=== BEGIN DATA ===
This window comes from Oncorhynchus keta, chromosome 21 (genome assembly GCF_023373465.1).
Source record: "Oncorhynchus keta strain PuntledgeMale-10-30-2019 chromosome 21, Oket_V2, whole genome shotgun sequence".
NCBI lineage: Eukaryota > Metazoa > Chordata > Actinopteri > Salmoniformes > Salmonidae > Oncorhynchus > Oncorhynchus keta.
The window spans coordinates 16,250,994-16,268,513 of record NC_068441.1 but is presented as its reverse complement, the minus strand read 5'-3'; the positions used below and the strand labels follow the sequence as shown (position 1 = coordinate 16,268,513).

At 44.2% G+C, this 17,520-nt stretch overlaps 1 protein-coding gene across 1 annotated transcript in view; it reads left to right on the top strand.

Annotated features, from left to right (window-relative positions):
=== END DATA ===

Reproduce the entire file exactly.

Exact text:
This window comes from Oncorhynchus keta, chromosome 21 (genome assembly GCF_023373465.1).
Source record: "Oncorhynchus keta strain PuntledgeMale-10-30-2019 chromosome 21, Oket_V2, whole genome shotgun sequence".
NCBI lineage: Eukaryota > Metazoa > Chordata > Actinopteri > Salmoniformes > Salmonidae > Oncorhynchus > Oncorhynchus keta.
The window spans coordinates 16,250,994-16,268,513 of record NC_068441.1 but is presented as its reverse complement, the minus strand read 5'-3'; the positions used below and the strand labels follow the sequence as shown (position 1 = coordinate 16,268,513).

At 44.2% G+C, this 17,520-nt stretch overlaps 1 protein-coding gene across 1 annotated transcript in view; it reads left to right on the top strand.

Annotated features, from left to right (window-relative positions):